Mohan Raj

MAHENDRAN (not his real name) was certain that something strange was going on for about a week. Initially he wasn’t sure what it was. Gradually, it became clearer. While travelling, he noticed many people were watching him and talking about him. He was certain that people were monitoring him.

At work, his e-mails and phone were being tapped. He wrote to his CEO. The officials investigated his complaint but found no evidence of it. Mahendran thought they were covering up.

The other day, two people followed him home. When Mahendran confronted them, they were annoyed and refuted his accusation.

He was convinced that a group had surrounded his house one night and was trying to blow it up. He alerted his family members but they did not believe him.

No matter how much his family members tried to reason with him, Mahendran held on to his beliefs. As he was constantly worrying about his enemies’ actions and his safety, his performance at work suffered.

Delusion is a false, fixed belief. It is held with such conviction that logical reasoning or providing evidence to the contrary will not be able to shake it.

Religious and cultural beliefs and superstitions are left out of this definition, as they don’t denote pathology.


Delusion could be simple and ill systematised. “Somebody is trying to harm me”: who the persecutors are, their motive, and modus are not known and not elaborated. Or, delusion could be elaborate and well systematised.

Here, there are multiple delusions and all are well connected with each other. There will be a delusional explanation or interpretation for everything. In the early stage of psychosis, delusions tend to be ill systematised.

As the illness progresses, the individual tries to make sense of all the abnormal experiences and develops well systematised delusions.

Primary delusions are those that occur in the absence of other symptoms in an apparently normal individual. Sudden delusional idea, a primary delusion, appears literally out of the blue.

For example, Mr. A was looking at the beach and suddenly it occurred to him that he was the one chosen to save the earth. Secondary delusions follow some other symptoms.

Mr. B has a delusion of being followed secondary to persistent auditory hallucinations discussing his activities like a running commentary.


Delusion of Reference: This is the most common delusion. The person believes that he is being watched and that people are talking about him (“Wherever I go, people stare at me”; “My neighbours talk about me all the time”).

At times, the person believes that there are references to him in the TV or in the newspaper (“They mentioned my activities in the nine pm news in a coded manner”). Delusion of reference can be associated with delusion of being followed and delusion of being under surveillance.

Delusion of Persecution: Here, the complaint usually is that people are trying to harm him. The persecutor, the motive and the manner in which they are persecuting may vary. The motive could also be a delusional explanation.

The description of the delusion can be coloured by social factors. For example, an engineering student might say, “Robots have taken over the Internet and are trying to kill me by sending electrical impulses through the net”. A farmer might say, “My brother-in-law has done black magic against me”. But both are essentially the same kind of delusion..

Delusion of Grandiosity: This may manifest as having supernatural ability or extraordinary talents.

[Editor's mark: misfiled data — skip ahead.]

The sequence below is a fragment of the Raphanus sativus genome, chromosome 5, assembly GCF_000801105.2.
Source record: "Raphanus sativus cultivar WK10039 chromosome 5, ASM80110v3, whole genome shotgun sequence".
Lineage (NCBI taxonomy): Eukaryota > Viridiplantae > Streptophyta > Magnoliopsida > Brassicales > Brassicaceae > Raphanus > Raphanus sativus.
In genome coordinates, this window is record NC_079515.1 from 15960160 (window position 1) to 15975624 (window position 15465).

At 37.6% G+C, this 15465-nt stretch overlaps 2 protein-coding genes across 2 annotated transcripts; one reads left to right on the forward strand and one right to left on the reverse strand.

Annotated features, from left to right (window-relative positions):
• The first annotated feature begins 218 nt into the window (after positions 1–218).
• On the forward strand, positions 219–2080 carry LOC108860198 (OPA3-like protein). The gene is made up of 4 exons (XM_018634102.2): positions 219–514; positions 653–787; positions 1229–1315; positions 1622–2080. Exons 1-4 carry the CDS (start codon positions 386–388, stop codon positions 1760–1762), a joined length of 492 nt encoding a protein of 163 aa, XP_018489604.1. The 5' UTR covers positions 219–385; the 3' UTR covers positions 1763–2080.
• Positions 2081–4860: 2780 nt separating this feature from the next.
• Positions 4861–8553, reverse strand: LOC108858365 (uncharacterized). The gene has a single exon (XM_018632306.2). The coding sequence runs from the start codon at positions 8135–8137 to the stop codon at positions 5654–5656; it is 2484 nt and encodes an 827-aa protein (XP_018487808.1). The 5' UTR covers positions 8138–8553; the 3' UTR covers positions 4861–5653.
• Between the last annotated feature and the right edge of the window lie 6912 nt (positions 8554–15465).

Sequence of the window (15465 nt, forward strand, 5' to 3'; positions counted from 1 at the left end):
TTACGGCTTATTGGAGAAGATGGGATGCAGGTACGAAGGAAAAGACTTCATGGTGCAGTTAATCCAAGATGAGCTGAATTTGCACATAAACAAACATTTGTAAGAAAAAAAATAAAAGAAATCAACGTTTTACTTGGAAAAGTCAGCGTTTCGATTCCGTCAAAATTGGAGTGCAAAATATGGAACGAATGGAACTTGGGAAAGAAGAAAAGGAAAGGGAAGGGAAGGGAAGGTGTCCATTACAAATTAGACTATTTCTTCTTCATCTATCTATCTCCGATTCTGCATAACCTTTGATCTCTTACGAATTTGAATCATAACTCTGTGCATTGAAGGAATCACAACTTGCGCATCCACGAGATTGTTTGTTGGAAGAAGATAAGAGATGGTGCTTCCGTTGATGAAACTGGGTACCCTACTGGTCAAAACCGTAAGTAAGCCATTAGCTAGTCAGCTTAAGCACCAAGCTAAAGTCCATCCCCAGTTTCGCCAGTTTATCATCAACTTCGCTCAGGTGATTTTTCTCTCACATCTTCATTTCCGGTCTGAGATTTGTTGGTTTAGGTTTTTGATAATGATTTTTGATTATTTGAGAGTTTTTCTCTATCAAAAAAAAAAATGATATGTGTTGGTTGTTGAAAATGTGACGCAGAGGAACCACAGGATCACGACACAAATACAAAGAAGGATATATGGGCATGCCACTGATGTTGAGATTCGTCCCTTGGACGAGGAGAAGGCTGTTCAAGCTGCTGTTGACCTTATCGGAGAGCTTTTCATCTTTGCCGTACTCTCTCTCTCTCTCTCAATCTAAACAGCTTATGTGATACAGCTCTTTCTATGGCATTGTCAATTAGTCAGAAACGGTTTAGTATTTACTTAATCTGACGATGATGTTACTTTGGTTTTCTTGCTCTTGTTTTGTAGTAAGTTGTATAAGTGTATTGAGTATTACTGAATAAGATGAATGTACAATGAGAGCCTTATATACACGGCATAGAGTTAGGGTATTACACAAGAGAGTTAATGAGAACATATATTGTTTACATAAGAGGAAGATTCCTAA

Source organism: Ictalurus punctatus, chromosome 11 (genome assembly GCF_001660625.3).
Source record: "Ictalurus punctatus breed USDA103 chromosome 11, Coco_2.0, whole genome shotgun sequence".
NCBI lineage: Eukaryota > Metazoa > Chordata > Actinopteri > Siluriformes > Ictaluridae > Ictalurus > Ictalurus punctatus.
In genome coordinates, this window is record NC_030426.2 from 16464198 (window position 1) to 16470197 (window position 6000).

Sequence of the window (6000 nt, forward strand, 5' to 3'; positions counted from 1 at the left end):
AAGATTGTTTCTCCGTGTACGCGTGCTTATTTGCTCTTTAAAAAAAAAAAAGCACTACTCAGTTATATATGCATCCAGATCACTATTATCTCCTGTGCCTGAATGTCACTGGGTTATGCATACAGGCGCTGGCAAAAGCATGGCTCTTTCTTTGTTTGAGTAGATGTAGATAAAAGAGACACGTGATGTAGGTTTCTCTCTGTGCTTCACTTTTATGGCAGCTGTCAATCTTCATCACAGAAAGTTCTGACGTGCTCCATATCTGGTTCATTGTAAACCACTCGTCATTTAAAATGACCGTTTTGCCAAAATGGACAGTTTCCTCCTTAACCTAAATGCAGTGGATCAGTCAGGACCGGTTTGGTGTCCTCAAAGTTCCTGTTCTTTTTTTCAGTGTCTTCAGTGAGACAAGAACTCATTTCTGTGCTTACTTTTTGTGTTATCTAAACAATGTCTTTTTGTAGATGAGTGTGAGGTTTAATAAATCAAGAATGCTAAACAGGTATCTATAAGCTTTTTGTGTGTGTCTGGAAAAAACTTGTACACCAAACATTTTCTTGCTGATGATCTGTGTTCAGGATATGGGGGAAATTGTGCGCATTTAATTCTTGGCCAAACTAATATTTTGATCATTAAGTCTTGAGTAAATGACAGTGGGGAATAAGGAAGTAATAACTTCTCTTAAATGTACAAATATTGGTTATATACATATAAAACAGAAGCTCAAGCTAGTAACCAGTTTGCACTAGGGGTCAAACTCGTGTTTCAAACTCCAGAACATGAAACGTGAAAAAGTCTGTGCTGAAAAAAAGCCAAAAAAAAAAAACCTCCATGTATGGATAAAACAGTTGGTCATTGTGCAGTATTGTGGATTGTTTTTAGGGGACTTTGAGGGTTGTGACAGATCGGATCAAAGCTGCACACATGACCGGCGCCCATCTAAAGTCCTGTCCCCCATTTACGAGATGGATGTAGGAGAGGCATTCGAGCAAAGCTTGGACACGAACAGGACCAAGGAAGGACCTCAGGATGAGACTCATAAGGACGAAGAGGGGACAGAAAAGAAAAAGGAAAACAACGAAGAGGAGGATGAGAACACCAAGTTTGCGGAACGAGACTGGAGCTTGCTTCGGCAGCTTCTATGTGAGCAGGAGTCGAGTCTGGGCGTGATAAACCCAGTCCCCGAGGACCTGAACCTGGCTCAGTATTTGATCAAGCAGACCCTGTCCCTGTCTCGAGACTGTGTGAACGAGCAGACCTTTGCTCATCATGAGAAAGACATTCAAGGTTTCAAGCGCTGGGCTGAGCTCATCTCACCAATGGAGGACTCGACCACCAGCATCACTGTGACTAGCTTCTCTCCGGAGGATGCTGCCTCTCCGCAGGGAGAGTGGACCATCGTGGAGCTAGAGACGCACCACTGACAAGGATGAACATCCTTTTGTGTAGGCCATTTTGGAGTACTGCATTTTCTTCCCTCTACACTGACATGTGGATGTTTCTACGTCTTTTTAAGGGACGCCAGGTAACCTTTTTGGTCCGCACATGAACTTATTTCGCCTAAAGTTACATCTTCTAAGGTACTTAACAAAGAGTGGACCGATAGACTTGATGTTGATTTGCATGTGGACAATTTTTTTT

This type commonly occurs in Mania (“I am the Prime Minister”; “I am the new avatar of Vishnu”; “God has chosen me to save the world”).

Delusion of Love: The patient may believe that a person (usually of higher status) is in love with them. Stalkers of celebrities have this delusion.

Delusion of Nihilism: A belief that body parts aren’t functioning properly and that the person is dying. It is seen in severe depression.

Delusion of Dysmorphophobia: A belief that body parts have changed in size, colour or appearance. They pester plastic surgeons with requests for repeated corrective surgeries.

Though the name implies fear, this delusion has nothing to do with phobia.

Delusion of Infidelity: A belief that one’s spouse is unfaithful. If it is present with many other symptoms, there is no doubt. If it is the only symptom, it becomes difficult to assess whether it is a delusion or real.

In delusional disorder, a single delusion can be present and behaviour disturbance may be limited only to that symptom.

All other spheres of life can be near normal. A person with only delusion of infidelity might be working normally in the office but might be having a chaotic life at home.

Delusion occurs in mental illnesses like Schizophrenia; Delusional disorder; Acute Psychosis; Psychosis induced by alcohol or substance; Mania; Severe depression with psychotic symptoms.


Pharmacotherapy (medicines) is the primary mode of treatment. Delusions and associated psychotic symptoms respond well to a group of medicines known as “antipsychotics”.

One medicine is chosed based on its side effect profile, the patient’s age, presence of the other illness or intake of other medicines and other such factors.

Antipsychotics block the dopamine receptors in two brain pathways called mesolimbic and mesocortical tracts. High turnover of dopamine in these tracts is associated with psychotic symptoms.

A mode of psychotherapy called “cognitive restructuring” is beneficial in those who are on concurrent pharmacotherapy.

Delusion signifies a pathological process. Like most illnesses, early treatment yields a better response.

Awareness about the symptoms helps the family members recognise the illness early and initiate treament.


This article was first published in The Hindu on 09 Oct 2005.

Author: Dr. Mohan Raj S